But what if these women, unable to care for themselves, had become pregnant? Is it appropriate for an individual who cannot care for themselves to be forced to give birth?
Many individuals living with a significant disability are required to manage symptoms with medications that could have highly deleterious effect on fetal development. Forcing individuals with severe disabilities to carry a pregnancy to term would, in many cases, result in significant trauma and worsening of their already highly compromised life circumstances. Yet in up to 40% of US states, they may no longer be able to readily access safe pregnancy termination services.
Then there is the question of care and support services following a birth.
Disability support services in the United States presently cannot provide for the population of disabled individuals now. To ask the most common questions up-front: Who will care for these mothers and their children? Who will pay for it?
Health care and specialty needs of individuals with ASD are unmet:
- 58% of individuals diagnosed in childhood with ASD remained unemployed after graduation from High School
- 83% still live at home with their aging parents
- 85% of families of individuals with ASD cannot access support services
- Over 800,000 individuals with disabilities are currently on the waiting list for Medicaid services
Is there sufficient capacity in an already overburdened and insufficient support system to deliberately and forcibly add to it?
Formal Responses from Medical, Disability and Mental Health Organizations
In response to the Supreme Court Decision, the American Academy of Family Physicians announced:
It is important to keep decisions medical decision in the hands of those trained to address them. Giving the states the power to interfere is not in the best interests of Women’s health in America. Patients must be able to depend on their physicians to help them make critical decisions about their personal health. Physicians must be able to practice medicine that is informed by their years of medical education, training, experience and the available evidence, freely and without the threat of punishment, harassment or retribution. This Court’s decision prevents these basic tenets of health care. 
To me and those in the disability community, this Court’s decision is an arbitrary constriction of and prejudicial to the legitimate health care needs and concerns of the disabled and is tantamount to usurping the role of the physician allowing politicians to practice medicine without a license.
Many national mental health and disability organizations promptly denounced Friday’s ruling, including the American Academy of Child and Adolescent Psychiatry, the American Psychiatric Association, the American Psychological Association, the Autism Self-Advocacy Network, the Association of University Centers on Disabilities and the American College of Medical Genetics, and others will follow suit.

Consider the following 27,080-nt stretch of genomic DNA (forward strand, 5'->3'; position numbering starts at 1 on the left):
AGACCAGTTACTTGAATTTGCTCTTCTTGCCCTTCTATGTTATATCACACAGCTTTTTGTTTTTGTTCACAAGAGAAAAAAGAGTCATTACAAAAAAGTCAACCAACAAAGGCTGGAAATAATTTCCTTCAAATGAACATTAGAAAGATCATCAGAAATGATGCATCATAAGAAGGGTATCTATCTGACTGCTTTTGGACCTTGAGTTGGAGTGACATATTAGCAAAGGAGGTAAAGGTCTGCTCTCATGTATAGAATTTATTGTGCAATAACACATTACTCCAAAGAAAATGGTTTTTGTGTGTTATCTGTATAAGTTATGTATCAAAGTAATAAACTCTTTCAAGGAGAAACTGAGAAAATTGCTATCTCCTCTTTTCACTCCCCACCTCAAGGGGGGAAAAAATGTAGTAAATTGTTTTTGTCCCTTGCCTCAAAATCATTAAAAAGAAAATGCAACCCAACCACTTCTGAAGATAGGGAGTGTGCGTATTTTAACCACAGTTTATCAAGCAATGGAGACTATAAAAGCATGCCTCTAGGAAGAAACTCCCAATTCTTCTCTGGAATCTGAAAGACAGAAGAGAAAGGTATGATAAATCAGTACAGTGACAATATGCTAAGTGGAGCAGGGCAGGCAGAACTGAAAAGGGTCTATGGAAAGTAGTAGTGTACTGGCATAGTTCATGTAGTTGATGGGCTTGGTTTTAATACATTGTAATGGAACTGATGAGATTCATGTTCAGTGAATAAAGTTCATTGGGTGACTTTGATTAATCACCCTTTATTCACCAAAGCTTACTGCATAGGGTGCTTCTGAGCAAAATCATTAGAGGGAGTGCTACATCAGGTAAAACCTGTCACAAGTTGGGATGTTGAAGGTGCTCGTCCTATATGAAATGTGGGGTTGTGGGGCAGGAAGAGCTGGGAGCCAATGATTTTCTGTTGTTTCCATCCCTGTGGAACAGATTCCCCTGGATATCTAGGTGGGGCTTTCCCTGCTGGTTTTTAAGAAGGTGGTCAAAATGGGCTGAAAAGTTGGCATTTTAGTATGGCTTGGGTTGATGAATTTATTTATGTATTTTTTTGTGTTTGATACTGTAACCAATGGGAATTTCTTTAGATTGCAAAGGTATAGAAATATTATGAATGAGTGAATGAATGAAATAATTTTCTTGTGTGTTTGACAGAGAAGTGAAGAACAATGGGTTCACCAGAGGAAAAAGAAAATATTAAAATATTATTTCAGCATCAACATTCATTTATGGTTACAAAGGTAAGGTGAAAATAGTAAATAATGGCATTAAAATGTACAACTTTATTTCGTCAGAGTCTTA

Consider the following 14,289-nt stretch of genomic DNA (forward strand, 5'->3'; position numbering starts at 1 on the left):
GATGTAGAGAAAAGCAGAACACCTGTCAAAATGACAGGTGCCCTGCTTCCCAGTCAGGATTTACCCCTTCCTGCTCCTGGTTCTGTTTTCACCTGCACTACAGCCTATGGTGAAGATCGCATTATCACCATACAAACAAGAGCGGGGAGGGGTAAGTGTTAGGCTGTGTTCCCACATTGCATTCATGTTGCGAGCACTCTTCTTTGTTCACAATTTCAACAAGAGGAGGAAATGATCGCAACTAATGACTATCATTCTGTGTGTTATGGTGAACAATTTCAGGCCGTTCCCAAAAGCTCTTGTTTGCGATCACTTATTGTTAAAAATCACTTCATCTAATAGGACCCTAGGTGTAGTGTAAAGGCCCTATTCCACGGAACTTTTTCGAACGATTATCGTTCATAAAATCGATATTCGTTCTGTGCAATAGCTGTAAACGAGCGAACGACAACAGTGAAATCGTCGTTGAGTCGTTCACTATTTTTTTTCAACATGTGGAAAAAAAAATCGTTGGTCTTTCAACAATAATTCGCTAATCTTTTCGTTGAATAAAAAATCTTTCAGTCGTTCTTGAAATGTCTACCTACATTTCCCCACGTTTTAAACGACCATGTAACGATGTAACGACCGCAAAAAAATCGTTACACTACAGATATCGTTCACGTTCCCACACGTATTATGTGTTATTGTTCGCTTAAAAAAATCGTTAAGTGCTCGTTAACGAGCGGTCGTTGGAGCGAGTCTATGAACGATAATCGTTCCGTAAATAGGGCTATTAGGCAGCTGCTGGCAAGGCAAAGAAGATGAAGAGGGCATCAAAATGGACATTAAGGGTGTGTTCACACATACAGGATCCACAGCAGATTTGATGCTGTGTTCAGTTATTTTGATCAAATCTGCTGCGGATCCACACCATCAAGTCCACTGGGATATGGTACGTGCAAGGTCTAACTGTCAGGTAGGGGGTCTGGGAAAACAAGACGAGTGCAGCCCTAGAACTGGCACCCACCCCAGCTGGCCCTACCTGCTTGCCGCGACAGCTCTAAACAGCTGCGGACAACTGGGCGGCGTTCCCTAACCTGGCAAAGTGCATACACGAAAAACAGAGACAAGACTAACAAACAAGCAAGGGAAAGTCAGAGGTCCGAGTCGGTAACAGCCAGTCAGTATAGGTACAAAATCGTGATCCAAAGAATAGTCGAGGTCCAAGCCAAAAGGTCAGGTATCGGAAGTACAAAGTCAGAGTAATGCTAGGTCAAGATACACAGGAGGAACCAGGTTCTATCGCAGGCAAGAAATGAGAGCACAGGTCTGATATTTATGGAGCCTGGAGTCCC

The United States no longer universally guarantees fundamental personal freedoms for its female citizens, and further reproductive health inequities will invariably be witnessed amongst the most vulnerable groups of American women. The realities of the consequences of an absolute ban on termination of pregnancy for developmentally and intellectually disabled women and pregnancies determined through prenatal genetic testing to possess severe, incurable disability, they are not few and must not be forgotten.
Gina Kernicky is double graduate of the University of Miami, with degrees in Psychology and Criminology. She received a Master’s Degree in Social Service from the first Social Work program in the country, Bryn Mawr Graduate School of Social Work and Social Research (clinical application track) at Bryn Mawr College.
She has over 10 years of professional experience in the mental health, therapeutic, and counseling fields, with a specialization in autism spectrum disorder (ASD) and disability. As a sibling of an individual low on the ASD spectrum, in addition to numerous other medical and mental health diagnoses, Gina has over 30 years of direct experience with individuals and families dealing with ASD.
Currently, Gina works as the Director of Social Services, a department she founded to teach Social and Emotional Learning (SEL) to take on and better serve individuals higher on the spectrum as well as creative therapies such as art, music, and movement, at the PAAL (Preparing Adolescents and Adults for Life) program for individuals with a primary diagnosis of ASD under MECA (Mission for Educating Children with Autism).
Gina also operates as an independent Alternative Medicine Counselor and Cannabis Advocate.